1987 Chrysler Conquest TSI: Identity Crisis

1987 Chrysler TSI

Over the years, I have been largely disappointed with the efforts put forth by manufacturers to share platforms or re-badge niche models. The latest insult was the Subaru BRZ and Scion FRS, which was not a bad car on its own but neither manufacturer seemed interested in supporting its continued development once sales figures didn’t materialize. But there are a few bright spots of resource-sharing or badge engineering, and the Chrysler Conquest and Mitsubishi Starion twins are one such example. This 1987 Conquest here on eBay has a buy-it-now of $4,500 and despite its salvage title, looks largely original.

1987 Chrysler TSI Interior

Now, I realize the salvage title likely already has some of you scratching your heads, but if the seller is accurate in saying it’s due to cosmetic vandalism, I wouldn’t count it as a deal-breaker – yet. In the state I reside in, you can legally register salvage title vehicles over 10 years old like any other car, with no proof required of repairs or other efforts made to address the reasons it was totaled out. As an older car with little value according to most pricing guides, I could see the car being keyed on every panel as reason enough for insurance carriers to simply take it off their books. For the record, I can’t see any obvious signs of the purported keying, but white paint does a good job of hiding things.

1987 Chrysler TSI Engine

With that out of the way, let’s look at the car. On paper, things appear good – rear wheel drive, turbocharged and intercooled 2.6L 4-cylinder and a limited-slip differential all wrapped in a slippery widebody design and motivated by a healthy 176 horsepower and 223 pound-feet of torque. To this day, I consider it one of the most attractive cars of the 1980s, and I love it for not only the performance but also the gimmicky gadget features that found their way into numerous 1980s vehicles. The climate control system that measured air temperature at both the head and foot level is probably my favorite, and I still think windows that can be moved up and down after the ignition has been removed is an excellent idea.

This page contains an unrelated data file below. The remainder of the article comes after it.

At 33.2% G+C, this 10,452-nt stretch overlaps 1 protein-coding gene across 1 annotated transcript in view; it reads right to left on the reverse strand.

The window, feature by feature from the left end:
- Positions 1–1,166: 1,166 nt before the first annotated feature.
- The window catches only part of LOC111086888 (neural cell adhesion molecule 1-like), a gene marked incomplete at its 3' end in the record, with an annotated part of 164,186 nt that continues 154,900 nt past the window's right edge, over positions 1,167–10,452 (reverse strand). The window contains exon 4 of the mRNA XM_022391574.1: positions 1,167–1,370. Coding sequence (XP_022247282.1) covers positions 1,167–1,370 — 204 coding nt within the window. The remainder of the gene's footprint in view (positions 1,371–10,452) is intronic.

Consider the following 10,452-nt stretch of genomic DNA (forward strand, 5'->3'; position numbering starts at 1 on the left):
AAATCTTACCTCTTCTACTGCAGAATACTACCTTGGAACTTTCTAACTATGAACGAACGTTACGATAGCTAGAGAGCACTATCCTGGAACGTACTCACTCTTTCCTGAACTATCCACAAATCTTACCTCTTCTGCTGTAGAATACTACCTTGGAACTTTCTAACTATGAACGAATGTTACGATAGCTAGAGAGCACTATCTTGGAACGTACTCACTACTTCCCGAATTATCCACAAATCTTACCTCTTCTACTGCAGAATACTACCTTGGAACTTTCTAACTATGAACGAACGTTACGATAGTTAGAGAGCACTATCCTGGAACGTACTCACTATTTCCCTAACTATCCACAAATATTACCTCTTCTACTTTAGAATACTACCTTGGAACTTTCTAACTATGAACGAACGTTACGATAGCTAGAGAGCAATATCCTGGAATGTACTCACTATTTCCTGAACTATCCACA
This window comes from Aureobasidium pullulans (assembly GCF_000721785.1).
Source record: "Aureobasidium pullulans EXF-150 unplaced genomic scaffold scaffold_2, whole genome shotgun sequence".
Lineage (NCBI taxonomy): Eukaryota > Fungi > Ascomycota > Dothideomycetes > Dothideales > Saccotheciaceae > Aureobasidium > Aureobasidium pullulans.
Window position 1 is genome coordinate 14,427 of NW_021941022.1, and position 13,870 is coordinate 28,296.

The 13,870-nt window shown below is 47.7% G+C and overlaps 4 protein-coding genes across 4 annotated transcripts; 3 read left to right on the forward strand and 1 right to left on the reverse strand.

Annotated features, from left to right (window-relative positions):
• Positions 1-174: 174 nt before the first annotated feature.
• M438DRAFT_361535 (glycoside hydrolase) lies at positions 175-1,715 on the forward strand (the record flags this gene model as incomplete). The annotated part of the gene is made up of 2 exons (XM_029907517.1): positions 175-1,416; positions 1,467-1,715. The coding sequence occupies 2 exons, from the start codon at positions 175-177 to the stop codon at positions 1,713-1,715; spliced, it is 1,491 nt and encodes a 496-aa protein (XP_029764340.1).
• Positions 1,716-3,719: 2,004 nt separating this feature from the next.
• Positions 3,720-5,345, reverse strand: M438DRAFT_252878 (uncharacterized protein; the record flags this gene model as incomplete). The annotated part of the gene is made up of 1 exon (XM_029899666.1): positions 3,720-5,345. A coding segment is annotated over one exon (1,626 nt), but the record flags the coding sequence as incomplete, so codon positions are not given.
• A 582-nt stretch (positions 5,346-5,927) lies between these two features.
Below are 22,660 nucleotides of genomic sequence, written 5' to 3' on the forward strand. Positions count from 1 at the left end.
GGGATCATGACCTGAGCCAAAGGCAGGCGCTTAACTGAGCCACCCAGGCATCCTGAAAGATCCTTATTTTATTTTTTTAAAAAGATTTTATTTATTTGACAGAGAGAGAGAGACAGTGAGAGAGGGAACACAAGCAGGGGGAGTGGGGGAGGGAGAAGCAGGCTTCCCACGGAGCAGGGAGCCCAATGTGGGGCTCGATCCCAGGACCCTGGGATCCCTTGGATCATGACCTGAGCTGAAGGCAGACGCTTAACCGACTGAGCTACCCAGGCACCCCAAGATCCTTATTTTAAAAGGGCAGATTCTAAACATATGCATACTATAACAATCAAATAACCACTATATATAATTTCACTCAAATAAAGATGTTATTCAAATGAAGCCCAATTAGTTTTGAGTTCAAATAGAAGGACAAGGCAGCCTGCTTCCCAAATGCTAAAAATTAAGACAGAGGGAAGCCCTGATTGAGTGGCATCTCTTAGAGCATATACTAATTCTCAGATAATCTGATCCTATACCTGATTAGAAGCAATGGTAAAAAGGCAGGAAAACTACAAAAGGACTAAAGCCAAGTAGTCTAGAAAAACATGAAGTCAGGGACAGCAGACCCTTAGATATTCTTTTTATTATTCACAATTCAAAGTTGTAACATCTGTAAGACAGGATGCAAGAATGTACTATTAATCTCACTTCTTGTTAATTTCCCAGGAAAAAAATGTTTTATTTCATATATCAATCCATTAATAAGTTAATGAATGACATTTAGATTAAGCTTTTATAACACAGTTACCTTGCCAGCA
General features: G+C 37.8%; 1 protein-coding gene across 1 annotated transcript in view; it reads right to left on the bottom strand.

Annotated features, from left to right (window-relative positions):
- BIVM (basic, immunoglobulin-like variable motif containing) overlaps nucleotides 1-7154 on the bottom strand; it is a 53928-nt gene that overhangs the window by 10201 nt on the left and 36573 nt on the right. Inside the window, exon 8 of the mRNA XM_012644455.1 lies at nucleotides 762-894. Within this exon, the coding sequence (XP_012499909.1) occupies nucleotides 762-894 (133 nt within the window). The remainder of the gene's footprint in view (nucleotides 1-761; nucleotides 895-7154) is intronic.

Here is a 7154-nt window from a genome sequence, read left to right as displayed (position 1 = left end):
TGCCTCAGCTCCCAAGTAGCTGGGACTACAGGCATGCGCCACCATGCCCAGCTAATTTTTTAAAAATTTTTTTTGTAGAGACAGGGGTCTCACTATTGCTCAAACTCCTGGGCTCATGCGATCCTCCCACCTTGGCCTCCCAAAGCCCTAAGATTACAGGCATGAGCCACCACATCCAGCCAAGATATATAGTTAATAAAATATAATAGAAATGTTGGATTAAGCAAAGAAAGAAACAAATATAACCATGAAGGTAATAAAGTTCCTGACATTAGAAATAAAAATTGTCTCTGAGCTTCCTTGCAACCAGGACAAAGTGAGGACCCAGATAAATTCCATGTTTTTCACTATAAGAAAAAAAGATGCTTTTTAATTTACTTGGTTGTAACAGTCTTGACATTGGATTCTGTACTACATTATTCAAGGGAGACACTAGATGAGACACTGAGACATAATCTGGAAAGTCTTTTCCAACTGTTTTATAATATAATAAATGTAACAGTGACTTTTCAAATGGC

Chrysler TSI

It’s hard to find one of these cars without the addition of a bigger turbo cranking out more boost. I would quickly return this car to stock with original components, but considering how many Starions and Conquests are completely ragged by now, this one has survived largely intact. Factor in that car has the factory “Sports Handling Package”, which included wider wheels in the rear and adjustable front and rear struts, and you can see why there might be some value to bringing this one back to showroom condition. The price is too high at the moment, but I suspect the seller will adjust accordingly once he realizes how tricky it can be to register a salvage car – someone with a lenient DMV might walk away with a steal.



  1. Rich

    Always loved the looks of these.

  2. rjc

    I always like these,I agree with everything you’ve said Jeff.
    great looking sporty cars with plenty of power to put a smile on your face.

  3. pbryantr

    I think these cars had the best factory wheels of any car in the 80s.

  4. jim s

    i too like these. hot car back in the 80’s. will not move in snow and feel loose in the rear on wet roads to me. if seller wants the asking price then they need to post a carfax and the insurance paper work to prove just keyed, not wrecked, as reason for salvage title.

  5. Jeff Lavery

    RJC – those fenders make me weak in the knees! Jim, I agree – a Carfax would do lot to put any fears about the salvage title to rest.

    • jim s

      ebay # 291403493178 is interesting also.

      • Jeff Lavery

        Great find, Jim – does look like a nice, stock example.

  6. MountainMan

    I have always liked these and knew a couple people who owned them. If I recall the performance was equal to a contemporary Porsche 944 in acceleration and handling. These are getting harder and harder to find in good and mostly stock condition. Those box flares are so sweet. So, I see others think the $4500 ask is too high? That seems ok based on what I see but with the salvage brand on the title it may be something that other folks are more put off by than I am personally. Even it was from more that cosmetic damage a salvage title doesn’t scare me if the car was repaired properly. I have scored some good deals on cars with a salvage title and only had one that wasn’t what it should be. It was an 88 or maybe 89 300ZX and it was scary. I bought it at an auction when I had a dealers license and soon realized it was cobbled together. It still ran like a scalded dog but drove like one too unfortunately. Sold it dirt cheap and kept on driving the 89 Prelude Si.

    • Jeff Lavery

      MountainMan, my E36 M3 is a salvage car and has been one of the best used cars I’ve ever owned. Theft recovery.

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